It also has a bulge in the mid-1940s, when Michigan went all-in on active duty programs. Most notably the university created an intensive Japanese language school that took over East Quad, and was the wartime home of the national JAG program, which we housed in the Law Quad. Michigan gamely used these and the regular training school to siphon talent away from rivals in every sport. That's how we got Crazy Legs Hirsch out of Wisconsin, and Howard Yerges and J.T. White from Ohio State. Iowa Pre-Flight became a quasi-Big Ten team in the era by convincing stars from the region to enlist in the Air Corps.
Via the board there might be two more grad transfers en route before fall. Why is Michigan taking so many guys now (other than new coaches in non-Michigan places always bring in guys they recruited elsewhere to fill gaps?) Well one is grad transfers are a relatively recent phenomenon and are more like a normal admissions process for those schools.
For the rest, my best guess is during The Happening, Michigan had asked Harbaugh what ducks they need to be in what order, and one of his requests was admissions won't jerk him around. This happened at Stanford; in fact the school refusing to accept January enrollments cost him both RGIII and 2015 Heisman candidate Taysom Hill. This is just a wild theory, but "You could eff up our shot at Harbaugh" is probably one of the only football arguments you could ever make to admissions that they'd care about.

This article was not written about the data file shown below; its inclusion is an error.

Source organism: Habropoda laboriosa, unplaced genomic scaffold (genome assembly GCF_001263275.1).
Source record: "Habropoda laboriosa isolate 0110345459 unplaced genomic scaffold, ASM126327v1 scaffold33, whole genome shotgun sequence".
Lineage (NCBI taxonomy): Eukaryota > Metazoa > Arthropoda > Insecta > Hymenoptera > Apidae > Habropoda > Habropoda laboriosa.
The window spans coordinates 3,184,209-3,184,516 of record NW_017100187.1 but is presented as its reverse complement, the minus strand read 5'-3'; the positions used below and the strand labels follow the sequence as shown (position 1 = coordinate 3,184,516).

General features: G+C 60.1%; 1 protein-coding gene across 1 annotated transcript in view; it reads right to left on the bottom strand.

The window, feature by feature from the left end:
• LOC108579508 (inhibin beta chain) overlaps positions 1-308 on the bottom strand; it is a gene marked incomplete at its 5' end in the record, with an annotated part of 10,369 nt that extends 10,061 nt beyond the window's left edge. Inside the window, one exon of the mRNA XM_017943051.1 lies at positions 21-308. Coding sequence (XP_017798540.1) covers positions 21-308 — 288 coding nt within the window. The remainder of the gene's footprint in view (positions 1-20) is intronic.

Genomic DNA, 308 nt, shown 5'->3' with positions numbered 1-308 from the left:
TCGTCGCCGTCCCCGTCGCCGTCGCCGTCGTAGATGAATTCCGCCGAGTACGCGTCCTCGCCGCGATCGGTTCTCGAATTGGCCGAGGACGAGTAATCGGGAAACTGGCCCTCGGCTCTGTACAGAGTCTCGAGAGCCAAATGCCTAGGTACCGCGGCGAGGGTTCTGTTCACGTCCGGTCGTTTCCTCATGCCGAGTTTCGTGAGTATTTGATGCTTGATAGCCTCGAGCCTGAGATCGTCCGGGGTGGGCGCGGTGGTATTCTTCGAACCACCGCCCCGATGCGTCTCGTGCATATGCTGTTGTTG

There is at least one transfer whom WD missed: 1997 co-captain Eric Mayes, who went to Xavier then transferred to Michigan and walked on, according to a certain co-worker of mine who's probably not ecstatic about me just pointing you to his old blogspot.
* (We acknowledge you read Voltaire in the original, but you weren't doing it to learn French!)
[Jump for Cazzie and a surprising stop in Brady Hoke's Offensive Vision Quest]
Isaac tried to avoid the no-pads thing last year without success. Future Isaacs won't wonder about immediate eligibility, because the answer will be "nope." [Bryan Fuller]
I must be the only person on earth paying attention to @umichcompliance. This is normally evidence that the rest of you are sane and hearty individuals, but yesterday they posted what looks like relatively big news nobody else has mentioned yet:
Beginning fall 2015, 4-4 undergrad transfers may no longer use a NCAA waiver to be immediately eligible http://t.co/yPrPY4OmzQ
— Michigan Compliance (@umichcompliance) March 17, 2015
You may remember transfer waivers being a big thing during the Ty Isaac transfer saga. It was thought that Michigan might lose out on him since they were not within the 200-mile radius of Isaac's house the NCAA required for a hardship transfer. He decided on Michigan anyway, applied for his waiver, and was denied.
Why make the change? In recent years more and more players had been trying to get transfer waivers for increasingly dubious reasons. It was getting ridiculous, and threatened to create more of an open market for transfers than there was before. (You may think that's a good idea; the NCAA does not.)
Instead the NCAA will offer a one-year extension of the five year clock* in circumstances that warrant it. IE: if you've already redshirted you can make a hardship transfer without losing a year of competition. This wouldn't have affected Isaac but would remove a barrier to other athletes without the incentive of immediate eligibility.